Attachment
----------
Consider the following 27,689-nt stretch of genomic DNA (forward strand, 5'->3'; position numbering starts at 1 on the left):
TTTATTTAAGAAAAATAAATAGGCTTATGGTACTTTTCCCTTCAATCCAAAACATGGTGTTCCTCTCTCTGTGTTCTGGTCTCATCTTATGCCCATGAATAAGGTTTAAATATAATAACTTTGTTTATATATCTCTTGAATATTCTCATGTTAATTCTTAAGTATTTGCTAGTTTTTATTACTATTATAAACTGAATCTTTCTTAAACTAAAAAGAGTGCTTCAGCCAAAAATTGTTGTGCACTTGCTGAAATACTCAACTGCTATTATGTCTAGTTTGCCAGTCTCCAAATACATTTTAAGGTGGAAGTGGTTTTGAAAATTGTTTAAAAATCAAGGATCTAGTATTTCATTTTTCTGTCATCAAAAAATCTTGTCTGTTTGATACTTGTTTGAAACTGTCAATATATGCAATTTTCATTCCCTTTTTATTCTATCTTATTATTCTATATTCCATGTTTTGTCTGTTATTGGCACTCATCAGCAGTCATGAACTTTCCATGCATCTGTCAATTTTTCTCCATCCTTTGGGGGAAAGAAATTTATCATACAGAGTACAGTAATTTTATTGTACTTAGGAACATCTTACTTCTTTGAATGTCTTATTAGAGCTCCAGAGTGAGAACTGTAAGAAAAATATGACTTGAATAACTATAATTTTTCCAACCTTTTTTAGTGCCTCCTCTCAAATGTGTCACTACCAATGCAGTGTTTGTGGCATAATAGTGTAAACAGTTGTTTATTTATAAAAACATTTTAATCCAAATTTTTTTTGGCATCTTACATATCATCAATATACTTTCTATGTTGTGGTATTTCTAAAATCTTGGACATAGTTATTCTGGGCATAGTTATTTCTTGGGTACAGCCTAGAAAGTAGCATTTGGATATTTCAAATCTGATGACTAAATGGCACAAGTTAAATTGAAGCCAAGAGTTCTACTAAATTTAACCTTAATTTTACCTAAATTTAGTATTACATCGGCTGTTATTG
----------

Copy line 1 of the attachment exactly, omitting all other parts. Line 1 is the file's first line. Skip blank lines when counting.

Consider the following 27,689-nt stretch of genomic DNA (forward strand, 5'->3'; position numbering starts at 1 on the left):